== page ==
When to choose Hospice?

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    I will be faced with the same situation for myself at some point. I don’t know what the catalyst will be for deciding to go for hospice. But, and maybe it’s because I am such a control freak, I have done a few things in preparation. I have made all the arrangements for my funeral including paying for it out of a small life insurance policy I took out years ago specifically for that purpose. I also did the research on the different hospices where I live and what is available. If at all possible I want to be at home but I will have to see how things pan out. Remember you can receive hospice services without actually residing in hospice. When your dad and his doctor decide that active treatment is no longer an option and palliative care is what he should be receiving, then he should look into hospice services. Then, when and if he comes to the point where he can no longer get the care he needs at home, whether by family members or home health aides, then that is the time to look into moving into a hospice residence. I urge you to call the hospice agency (ies) where you live and discuss what options your dad may have. Most insurance companies include hospice in their coverage including Medicare.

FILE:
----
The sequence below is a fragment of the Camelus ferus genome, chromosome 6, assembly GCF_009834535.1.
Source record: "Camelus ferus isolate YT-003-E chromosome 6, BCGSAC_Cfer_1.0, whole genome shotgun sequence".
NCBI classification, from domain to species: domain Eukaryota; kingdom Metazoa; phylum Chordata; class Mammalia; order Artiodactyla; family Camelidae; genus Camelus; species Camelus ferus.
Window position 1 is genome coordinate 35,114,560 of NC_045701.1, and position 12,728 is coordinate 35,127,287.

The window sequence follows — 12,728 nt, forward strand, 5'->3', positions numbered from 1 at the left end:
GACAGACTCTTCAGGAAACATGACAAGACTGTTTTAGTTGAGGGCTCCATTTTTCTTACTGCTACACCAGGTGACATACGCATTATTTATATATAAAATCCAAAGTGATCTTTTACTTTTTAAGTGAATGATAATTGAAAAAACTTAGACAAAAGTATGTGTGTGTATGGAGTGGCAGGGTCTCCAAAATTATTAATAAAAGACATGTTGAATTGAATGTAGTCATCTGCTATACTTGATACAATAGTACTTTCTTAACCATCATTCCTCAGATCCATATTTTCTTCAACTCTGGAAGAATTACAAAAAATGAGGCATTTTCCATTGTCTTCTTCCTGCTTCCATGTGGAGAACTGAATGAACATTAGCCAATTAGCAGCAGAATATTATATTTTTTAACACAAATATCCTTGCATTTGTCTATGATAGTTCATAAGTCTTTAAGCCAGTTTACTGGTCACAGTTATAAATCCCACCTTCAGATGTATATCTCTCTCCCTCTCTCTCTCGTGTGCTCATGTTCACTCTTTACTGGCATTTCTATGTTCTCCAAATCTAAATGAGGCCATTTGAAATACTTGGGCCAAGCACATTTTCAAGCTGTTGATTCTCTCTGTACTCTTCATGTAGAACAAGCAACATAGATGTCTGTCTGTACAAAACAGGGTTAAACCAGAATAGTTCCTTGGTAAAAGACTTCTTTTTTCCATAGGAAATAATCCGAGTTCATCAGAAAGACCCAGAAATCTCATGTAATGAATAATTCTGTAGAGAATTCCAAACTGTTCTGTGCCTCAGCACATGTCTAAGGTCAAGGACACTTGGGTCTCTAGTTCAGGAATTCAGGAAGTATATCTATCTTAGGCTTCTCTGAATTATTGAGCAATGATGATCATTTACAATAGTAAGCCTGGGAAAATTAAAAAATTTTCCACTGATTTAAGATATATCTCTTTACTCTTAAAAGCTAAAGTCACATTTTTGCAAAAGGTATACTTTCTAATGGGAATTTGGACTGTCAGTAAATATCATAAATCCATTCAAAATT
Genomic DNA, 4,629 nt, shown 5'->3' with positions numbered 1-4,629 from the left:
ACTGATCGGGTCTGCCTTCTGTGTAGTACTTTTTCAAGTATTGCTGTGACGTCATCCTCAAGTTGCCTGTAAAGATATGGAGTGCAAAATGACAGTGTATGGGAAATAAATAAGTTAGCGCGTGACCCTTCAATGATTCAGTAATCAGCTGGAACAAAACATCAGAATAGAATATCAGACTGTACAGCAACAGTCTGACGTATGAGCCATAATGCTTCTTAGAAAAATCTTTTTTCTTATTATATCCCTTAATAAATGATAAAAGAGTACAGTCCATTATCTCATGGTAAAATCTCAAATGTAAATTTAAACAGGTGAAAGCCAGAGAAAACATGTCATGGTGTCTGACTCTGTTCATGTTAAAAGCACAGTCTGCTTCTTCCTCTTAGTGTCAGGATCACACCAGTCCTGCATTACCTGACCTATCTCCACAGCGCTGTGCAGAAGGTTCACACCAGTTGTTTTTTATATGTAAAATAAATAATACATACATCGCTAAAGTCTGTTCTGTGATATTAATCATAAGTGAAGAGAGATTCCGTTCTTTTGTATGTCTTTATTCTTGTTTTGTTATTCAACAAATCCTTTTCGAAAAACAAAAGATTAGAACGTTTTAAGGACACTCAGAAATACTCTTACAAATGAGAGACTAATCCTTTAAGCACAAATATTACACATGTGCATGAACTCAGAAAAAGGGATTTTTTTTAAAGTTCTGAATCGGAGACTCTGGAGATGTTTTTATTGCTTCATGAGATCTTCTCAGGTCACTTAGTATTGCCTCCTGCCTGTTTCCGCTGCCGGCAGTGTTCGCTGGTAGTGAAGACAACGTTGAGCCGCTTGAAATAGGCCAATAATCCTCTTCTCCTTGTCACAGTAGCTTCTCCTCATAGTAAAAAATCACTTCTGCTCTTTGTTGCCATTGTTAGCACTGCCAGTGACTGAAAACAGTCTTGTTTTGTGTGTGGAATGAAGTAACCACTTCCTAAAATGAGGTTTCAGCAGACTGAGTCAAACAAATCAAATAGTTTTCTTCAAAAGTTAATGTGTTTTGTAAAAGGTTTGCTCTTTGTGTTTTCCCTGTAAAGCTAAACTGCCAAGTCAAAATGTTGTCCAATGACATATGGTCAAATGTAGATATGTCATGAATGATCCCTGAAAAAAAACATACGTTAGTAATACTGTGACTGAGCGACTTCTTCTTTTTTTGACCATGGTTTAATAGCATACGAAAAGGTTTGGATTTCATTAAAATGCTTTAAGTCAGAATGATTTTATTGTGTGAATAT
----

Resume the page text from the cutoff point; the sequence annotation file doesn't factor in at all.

I wish you luck in your decision making and hope that you and your family get the comfort from Hospice I have seen so many get.



    We spoke to hospice and had initially set everything up with them when Dad was told he only had months to live. I think it is easier on everyone, if it is done and in place before you actually need the services. Your Family and Dad will know ahead of time what Hospice is all about and what they can do and provide in your time of need.

    Thinking of You in this Most Painful Time.
    Hugs Lisa


    Is there a possibility of the doctor or social worker inviting your dad to meet with hospice workers or learn about hospice “in case he needs it later on although he doesn’t seem to need it now.” Could one of these professionals tell him/you “I advise all patients to talk to someone in hospice before they ever need their services.” Maybe this would open a door if your dad sees the hospice connection as not focused on his particular situation but part of the dr’s protocol. Then you could said that you agree as it would help you understand what hospice does and doesn’t do and who to call IF his health turned worse “later on.”